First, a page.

Physiology of excellence is important in NLP, as the basis of NLP is the process of modelling, which has three elements; belief & values systems, physiology and strategies
NLP creates an attitude and methodology that leaves behind a trail of techniques, therefore, to be able to discover, elicit the patterns of, and utilize excellent behaviour in ourselves and others is an important outcome in NLP. Through the process of modelling, we are able to find and model excellent behaviour and install it in ourselves or someone else. In successful people it is often observed that they are generally in control of their state regardless of the external circumstances, and that they have an effective way of staying in a positive and up state. Recognising this, and subsequently, modelling their physiology allows us to create positive states also. Thus, physiology of excellence allows us to model more successful and resourceful behaviours in order to achieve outcomes.
16. List six modalities of calibration.
1) Voice tone
2) Skin colour
3) Micro muscle movements
5) Pupil dilation
6) Breathing rate
17. Explain voice tone, tempo and timbre?
Voice tone, tempo and timbre are all components of the “Voice” component of rapport and communication. Tone refers to the pitch, tempo refers to the speed and timbre refers to the quality of the sound.
18. List seven of the keys to achievable outcomes (the well-formed conditions)?
1) Stated in the positive
2) Self initiated and maintained
3) Sensory based
4) Well contextualised as to who, where and when
5) Has clear evidence procedure
6) Has access to resources
7) Is ecologically sound
19. What is the “Meta Model”?
The Meta Model was developed by John Grinder and Richard Bandler to enable users to identify and clarify classes of natural language patterns to improve the flow of accurate information between people. The Meta Model uses language to draw out and determine someone’s map of the world which is below the surface of thinking. The Meta Model takes distortions and helps to make the connections that were lost in the distortion filter, to return to sensory based experience. The Meta Model enables users to verify, clarify and specify imprecise verbal and written communication and provides questions which elicit information which was previously generalised, distorted and deleted.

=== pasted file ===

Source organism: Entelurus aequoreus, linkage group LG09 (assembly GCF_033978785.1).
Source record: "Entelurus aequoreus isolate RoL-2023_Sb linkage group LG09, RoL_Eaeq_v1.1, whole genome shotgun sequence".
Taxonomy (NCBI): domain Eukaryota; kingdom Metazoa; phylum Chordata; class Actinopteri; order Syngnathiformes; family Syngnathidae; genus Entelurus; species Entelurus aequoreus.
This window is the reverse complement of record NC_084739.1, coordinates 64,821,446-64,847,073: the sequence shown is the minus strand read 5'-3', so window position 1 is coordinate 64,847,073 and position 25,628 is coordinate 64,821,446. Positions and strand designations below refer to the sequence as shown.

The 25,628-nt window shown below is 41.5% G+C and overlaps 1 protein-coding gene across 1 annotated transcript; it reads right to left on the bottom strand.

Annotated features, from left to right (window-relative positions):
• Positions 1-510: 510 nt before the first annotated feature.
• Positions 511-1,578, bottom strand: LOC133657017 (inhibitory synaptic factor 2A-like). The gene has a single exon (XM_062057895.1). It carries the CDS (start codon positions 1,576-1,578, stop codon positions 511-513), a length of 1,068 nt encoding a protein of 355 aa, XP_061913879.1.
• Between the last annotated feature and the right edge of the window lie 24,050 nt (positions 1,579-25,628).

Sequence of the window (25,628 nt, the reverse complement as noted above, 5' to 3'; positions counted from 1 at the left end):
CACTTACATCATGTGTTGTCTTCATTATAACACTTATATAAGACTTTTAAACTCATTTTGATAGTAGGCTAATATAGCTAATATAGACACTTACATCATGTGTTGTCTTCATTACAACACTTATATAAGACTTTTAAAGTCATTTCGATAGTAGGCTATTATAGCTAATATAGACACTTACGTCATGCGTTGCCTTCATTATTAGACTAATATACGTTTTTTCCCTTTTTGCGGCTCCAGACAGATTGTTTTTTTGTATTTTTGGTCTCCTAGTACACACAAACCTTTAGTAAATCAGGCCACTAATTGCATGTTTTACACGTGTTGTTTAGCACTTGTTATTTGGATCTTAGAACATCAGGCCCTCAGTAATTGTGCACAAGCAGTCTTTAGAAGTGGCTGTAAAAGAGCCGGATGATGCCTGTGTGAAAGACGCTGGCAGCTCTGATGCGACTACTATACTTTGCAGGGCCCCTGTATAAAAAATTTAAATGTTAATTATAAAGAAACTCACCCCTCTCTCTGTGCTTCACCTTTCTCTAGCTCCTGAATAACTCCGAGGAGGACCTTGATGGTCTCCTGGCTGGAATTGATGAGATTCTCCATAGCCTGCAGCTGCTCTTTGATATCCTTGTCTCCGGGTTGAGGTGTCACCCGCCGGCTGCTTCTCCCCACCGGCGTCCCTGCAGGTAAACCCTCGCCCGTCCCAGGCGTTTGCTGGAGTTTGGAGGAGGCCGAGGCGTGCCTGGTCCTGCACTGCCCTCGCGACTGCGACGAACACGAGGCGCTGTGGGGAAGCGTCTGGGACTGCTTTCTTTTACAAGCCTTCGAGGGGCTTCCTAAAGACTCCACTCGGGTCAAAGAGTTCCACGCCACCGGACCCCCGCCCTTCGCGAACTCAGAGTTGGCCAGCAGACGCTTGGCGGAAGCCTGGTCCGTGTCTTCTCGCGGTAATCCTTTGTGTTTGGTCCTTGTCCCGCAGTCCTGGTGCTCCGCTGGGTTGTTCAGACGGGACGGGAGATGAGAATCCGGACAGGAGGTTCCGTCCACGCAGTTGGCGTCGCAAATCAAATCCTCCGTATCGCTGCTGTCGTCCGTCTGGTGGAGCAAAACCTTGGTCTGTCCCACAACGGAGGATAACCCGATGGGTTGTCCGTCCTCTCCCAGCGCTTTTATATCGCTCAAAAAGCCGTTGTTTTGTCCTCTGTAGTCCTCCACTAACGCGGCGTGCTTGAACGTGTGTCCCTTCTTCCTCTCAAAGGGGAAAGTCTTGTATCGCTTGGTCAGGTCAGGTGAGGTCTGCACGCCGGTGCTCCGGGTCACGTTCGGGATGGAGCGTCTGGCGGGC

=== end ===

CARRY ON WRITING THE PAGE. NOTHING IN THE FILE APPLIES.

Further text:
The Meta Model is a set of language patterns that focus attention on how people delete, distort, generalize, limit, or specify their realities. It provides a series of questions useful for making communication more specific, recovering lost or unspecified information, and loosening rigid patterns of thinking. The Meta Model is used to uncover the "deep structure" underneath the "surface structure" of someone. For example, if someone says "This is better", he shows his surface structure. To uncover his deep structure, you'll have to ask him questions like:"Better than what?" You ask specific questions, listen to their language pattern, and watch how they respond to things or words.
The Meta Model identifies the following patterns of distortions, deletions and generalisations in someone’s language, responds to them and causes the person to recover and specify their experience;
Cause – effect
Modal operators (necessity and possibility)
Lack of referential index
20. Whose work inspired the Meta Model?
21. What are the three processes of internalising designed to help us maintain our sanity on which the Meta model is based?